According to Paul Phua:
- Match-fixing is only a myth
- He is not in sports betting anymore
- Only a poker player and businessman
PokerNews made a detailed interview with Paul Phua to present the businessman and poker player for the audience in a better light than he usually appears in the media. Mr Phua Wei Seng also discussed the myths and allegations surrounding him in the press.
In our first piece reviewing the interview with Paul Phua, we learned how he got into gambling, how he started his business and how badly he denies any ongoing relationship with land-based and internet betting. Let’s see how Mr Phua Wei Seng got hooked on poker while running his junket business in Macau.
Paul Phua’s first poker session
The first Texas hold ’em experience in the life of Mr Phua Wei Seng was watching a bunch of people playing the game at the Wynn Macau. He did not know what the deal was with this poker game, but in 48 hours he joined his first poker session.
“The next day the first session we had was three Chinese junket operators,” he said. “They are all friends of mine, but I didn’t play with them. They played alone. The next day, they knew I couldn’t play the game, so they said, ‘why not ask Paul to come join.’ That was my first session.”
Entering one of those Macau poker rooms changed the life of Mr Phua Wei Seng for good. “From there we suddenly had 30 or 40 junket owners, and gamblers, all Asian, who were interested in the game. For the next two years all we did was sleep, eat, and play poker. Nothing else.”
Mr Phua Wei Seng managed Phil Ivey to show him his wining hands
These high-profile Asian gamblers who just started out with poker, initially played with blinds of $600/$1,200. That could produce some pots with a hell of a lot of money, so it’s easy to see why some of the biggest players got interested in those cash games. The likes of Phil Ivey, Tom Dwan or John Juanda were happy to join, even if they had to reveal some of their tricks for Mr Phua Wei Seng & co. through a strange rule.
“We are not all always in the same place at the same time, so sometimes when we were short of players, we called in the pros. That first year, we had a rule that the winner of every hand had to show his cards. The pros, of course, obliged as well, because that was the rules of the game and you have to observe them to get a seat.”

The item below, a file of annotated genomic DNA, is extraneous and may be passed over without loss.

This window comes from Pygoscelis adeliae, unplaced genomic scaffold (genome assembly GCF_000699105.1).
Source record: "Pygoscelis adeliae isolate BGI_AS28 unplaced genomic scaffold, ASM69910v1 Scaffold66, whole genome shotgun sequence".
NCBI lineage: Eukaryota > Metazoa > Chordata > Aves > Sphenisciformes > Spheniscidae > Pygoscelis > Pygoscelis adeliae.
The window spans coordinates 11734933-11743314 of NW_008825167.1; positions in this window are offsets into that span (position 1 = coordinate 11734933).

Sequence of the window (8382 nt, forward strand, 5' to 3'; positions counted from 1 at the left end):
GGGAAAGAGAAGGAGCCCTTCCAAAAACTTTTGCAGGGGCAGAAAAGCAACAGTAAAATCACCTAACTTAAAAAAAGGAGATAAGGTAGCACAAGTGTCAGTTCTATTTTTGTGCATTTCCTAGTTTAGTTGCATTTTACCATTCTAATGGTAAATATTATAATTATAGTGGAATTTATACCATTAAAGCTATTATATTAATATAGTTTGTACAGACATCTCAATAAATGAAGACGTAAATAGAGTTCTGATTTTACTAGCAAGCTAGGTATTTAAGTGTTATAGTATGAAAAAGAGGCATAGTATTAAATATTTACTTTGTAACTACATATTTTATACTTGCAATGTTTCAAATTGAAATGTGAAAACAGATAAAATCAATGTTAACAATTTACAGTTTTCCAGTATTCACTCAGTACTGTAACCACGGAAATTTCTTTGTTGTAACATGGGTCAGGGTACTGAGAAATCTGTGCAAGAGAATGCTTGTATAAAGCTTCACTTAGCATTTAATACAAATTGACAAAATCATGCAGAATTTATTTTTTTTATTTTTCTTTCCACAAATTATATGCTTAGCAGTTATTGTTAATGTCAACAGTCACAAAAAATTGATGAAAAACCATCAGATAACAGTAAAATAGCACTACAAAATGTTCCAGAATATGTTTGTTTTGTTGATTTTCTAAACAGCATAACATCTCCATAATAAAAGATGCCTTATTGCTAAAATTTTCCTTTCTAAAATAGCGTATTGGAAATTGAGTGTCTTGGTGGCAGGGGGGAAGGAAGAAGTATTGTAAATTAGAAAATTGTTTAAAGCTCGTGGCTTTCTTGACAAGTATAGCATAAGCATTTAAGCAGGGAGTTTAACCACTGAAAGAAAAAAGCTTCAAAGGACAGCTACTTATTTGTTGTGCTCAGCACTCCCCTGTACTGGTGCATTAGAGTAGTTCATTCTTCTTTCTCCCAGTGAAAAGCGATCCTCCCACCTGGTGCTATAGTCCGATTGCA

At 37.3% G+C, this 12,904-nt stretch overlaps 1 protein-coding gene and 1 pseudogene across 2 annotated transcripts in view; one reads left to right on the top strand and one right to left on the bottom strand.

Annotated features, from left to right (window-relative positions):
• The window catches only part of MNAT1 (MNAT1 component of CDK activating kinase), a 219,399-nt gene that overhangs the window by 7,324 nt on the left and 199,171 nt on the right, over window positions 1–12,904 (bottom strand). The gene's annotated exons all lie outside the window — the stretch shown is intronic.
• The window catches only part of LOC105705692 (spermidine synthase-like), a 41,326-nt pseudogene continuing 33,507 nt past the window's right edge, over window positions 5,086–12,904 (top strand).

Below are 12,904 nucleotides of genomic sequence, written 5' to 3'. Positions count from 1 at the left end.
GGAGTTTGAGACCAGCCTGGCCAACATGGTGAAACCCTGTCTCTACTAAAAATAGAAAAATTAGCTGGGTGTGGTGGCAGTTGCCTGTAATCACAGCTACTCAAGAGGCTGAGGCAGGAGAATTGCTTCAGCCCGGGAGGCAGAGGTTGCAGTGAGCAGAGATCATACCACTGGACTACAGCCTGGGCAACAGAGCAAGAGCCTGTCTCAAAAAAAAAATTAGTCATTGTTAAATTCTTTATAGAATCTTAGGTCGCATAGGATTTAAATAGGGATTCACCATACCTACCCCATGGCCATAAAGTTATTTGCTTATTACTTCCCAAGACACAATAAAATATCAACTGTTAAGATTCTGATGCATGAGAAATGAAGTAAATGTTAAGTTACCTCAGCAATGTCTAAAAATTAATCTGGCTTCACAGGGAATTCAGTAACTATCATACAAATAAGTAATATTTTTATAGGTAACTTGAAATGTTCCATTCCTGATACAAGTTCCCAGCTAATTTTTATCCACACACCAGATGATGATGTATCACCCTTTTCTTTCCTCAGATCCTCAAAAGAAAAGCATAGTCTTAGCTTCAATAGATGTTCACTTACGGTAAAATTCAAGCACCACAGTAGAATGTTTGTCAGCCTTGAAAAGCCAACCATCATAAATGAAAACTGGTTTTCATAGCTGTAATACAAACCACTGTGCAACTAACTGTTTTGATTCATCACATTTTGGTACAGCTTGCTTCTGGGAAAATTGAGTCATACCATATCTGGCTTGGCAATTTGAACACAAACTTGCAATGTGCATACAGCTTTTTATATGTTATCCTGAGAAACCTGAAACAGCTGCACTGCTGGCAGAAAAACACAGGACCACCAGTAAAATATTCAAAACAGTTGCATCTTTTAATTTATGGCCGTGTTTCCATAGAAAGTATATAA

“Even a VIP would have to show his hand, so it worked both ways in terms of giving away tells. For us, this helped make the learning curve very short, and it was fun.”
Paul Phua learned how to play poker from the best in the business
After a year, the members of that bunch of Asian newcomers were trained poker players. They never had to show their winning hands anymore, and the blinds rose even higher, like $1,200/$2,400 or even larger amounts when a Chinese VIP poker player joined the table.
This made these Macau cash game sessions the biggest poker games in the world. It’s no surprise that more and more professional poker players went there looking for an empty seat in some of these poker rooms. “We played long sessions, 50 or 60 hours,” Mr Phua Wei Seng said. “A 30- or 40-hour session was very common.”
”I think initially, on certain good days, even someone who is not the best player at the table can win,” he explained. “Sometimes, a VIP wins and he thinks, ‘I might be as good as them.’ That’s the beauty of poker. After a period of time, at least for me, I realized that in the long run we are still behind the pros. We just try to be better than most amateur players.”
He added, “I don’t mind playing in a game with all pros to pass the time, to learn, to improve myself. Poker is the kind of game where you can never stop improving. Every session you learn new things and that’s why we invite pros over for the game.”
In the next part we will review how Mr Phua Wei Seng explains that ”chain of bad events” that led to his arrest and him being charged with operating an illegal sports betting ring from Las Vegas.